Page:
- WTI slipped back under $79.00 on Friday but remains on course for substantial weekly gains.
- Supply/geopolitical issues have been key drivers of oil this week, with the broader macro story taking a back seat.
Oil prices have come under modest selling pressure on the final day of the first trading week of 2022, with front-month WTI futures dupping back below $79.00 in recent trade from earlier weekly highs above $80.00. At current levels in the $78.75 region, WTI is still on course to post a weekly gain of around $3.50, which would mark a third successive week in the green. Order appears to have been restored in the capital city of Kazakhstan, with the President declaring constitutional order restored after Russia sent paratroopers to help the government quell widespread protests which had turned into an uprising.
Crucially for oil markets, it appears that there hasn’t been a lasting impact on Kazakhstan’s 1.6M barrel per day (BPD) in output, so Friday’s losses may represent a modest reduction in geopolitical risk premia. But output problems elsewhere amongst OPEC+ nations remain a key theme for oil traders. Reports earlier in the week said that Libyan output had dropped to just 729K BPD from recent highs of 1.3M BPD amid infrastructure maintenance work. Libya’s most recent output hiccup is indicative of a broader struggle of many of the smaller OPEC+ nations to keep up with rising output quotas in recent months.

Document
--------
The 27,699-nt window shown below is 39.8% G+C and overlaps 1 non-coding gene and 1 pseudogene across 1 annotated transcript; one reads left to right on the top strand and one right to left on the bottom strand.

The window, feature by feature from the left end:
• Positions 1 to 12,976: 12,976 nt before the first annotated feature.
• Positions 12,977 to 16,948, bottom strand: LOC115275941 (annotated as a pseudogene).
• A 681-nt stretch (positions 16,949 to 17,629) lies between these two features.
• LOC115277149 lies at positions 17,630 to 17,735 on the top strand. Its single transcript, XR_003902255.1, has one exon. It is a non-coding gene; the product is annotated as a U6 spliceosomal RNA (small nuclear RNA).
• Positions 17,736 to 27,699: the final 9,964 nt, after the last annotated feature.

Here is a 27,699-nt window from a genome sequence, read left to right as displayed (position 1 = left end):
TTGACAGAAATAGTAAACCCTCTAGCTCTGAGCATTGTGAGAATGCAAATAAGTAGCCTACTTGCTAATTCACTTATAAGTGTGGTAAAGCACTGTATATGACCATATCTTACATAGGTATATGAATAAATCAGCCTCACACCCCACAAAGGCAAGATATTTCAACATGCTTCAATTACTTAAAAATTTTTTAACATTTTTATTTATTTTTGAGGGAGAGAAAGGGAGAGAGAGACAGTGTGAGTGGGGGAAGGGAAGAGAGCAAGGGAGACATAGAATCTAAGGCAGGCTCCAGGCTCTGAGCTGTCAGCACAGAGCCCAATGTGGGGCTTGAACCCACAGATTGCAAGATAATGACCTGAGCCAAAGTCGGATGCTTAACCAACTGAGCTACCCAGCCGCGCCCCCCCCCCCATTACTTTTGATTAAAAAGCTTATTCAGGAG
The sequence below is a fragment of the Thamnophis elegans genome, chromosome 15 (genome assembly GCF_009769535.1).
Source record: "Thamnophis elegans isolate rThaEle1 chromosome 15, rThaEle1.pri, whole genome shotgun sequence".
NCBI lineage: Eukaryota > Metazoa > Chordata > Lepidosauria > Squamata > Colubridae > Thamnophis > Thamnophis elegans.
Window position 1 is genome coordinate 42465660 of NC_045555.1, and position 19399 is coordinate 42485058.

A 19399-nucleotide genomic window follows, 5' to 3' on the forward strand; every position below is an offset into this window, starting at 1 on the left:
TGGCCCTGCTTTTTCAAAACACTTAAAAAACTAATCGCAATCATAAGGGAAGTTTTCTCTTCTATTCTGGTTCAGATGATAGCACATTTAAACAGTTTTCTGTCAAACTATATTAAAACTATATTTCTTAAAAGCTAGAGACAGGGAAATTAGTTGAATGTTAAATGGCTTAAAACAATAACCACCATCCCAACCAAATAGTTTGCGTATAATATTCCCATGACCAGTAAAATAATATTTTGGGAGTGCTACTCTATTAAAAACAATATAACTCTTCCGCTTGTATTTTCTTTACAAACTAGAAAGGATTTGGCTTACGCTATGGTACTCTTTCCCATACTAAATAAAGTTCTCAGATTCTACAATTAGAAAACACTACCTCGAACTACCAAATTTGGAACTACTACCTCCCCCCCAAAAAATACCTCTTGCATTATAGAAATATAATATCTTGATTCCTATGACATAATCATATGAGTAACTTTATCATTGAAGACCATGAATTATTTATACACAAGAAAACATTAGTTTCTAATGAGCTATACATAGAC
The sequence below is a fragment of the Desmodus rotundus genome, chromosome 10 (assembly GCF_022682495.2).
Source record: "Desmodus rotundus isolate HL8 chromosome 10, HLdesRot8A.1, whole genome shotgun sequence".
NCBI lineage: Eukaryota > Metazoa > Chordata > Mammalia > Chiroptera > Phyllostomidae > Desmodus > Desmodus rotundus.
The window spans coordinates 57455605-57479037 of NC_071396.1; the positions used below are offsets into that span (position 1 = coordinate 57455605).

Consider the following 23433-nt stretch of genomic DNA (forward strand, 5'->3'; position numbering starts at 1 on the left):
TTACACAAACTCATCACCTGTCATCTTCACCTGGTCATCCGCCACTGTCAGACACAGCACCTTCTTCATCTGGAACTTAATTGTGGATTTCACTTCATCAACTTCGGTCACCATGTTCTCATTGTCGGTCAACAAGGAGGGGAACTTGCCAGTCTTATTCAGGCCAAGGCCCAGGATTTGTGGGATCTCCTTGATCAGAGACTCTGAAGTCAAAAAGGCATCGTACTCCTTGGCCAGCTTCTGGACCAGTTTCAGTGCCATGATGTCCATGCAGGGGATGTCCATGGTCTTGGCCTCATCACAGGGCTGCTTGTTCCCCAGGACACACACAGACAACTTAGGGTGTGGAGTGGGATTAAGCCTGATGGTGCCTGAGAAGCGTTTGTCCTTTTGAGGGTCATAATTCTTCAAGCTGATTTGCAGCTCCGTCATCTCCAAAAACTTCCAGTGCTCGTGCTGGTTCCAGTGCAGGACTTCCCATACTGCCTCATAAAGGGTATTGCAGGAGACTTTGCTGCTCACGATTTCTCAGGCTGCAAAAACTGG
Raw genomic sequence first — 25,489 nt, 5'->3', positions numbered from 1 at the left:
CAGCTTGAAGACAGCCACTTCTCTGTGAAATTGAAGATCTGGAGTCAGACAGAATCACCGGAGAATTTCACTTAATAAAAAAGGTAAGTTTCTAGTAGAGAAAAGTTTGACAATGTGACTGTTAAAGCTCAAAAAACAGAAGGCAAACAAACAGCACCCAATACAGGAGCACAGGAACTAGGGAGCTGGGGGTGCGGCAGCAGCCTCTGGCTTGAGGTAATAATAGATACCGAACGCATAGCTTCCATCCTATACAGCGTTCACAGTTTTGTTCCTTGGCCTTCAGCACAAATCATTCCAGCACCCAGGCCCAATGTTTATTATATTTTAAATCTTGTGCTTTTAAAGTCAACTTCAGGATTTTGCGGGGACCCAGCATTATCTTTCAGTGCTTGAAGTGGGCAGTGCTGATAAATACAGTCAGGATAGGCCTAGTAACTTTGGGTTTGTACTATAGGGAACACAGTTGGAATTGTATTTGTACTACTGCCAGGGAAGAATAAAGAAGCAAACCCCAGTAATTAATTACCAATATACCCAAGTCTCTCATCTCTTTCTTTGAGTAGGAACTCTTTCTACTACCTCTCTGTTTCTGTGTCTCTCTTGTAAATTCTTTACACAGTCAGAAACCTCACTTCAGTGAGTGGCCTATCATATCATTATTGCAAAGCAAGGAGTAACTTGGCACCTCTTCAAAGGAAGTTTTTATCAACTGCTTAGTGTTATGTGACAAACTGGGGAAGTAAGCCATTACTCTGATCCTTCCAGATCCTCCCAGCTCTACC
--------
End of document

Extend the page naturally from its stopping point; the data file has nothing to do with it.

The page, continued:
For instance, a survey by Reuters earlier in the week showed that OPEC+ output rose just 70K BPD in December versus a more than 250K allowed output increase, amid declining output in Libya and Nigeria. That took the group’s compliance to 127% – in other words, OPEC+ nationals are producing 27% less than allowed under their current output quotas. This has been a key source of support for oil markets this week and the theme of OPEC+ struggles to up supply is set to remain a key talking point in 2022.
Oil prices have this week deviated from trading as a function of the broader macro story, gaining despite steep losses in US equities (primarily in tech) in wake of a hawkish Fed minutes release and sharp upside in bond yields. Rocky sentiment in equities adds to the downside risk for crude oil prices at these levels, with crude oil relatively more “expensive” than if stocks were still trading close to record levels. Traders will be attentive to how the broader macro story plays out next week and whether this comes back as a major crude oil market driver.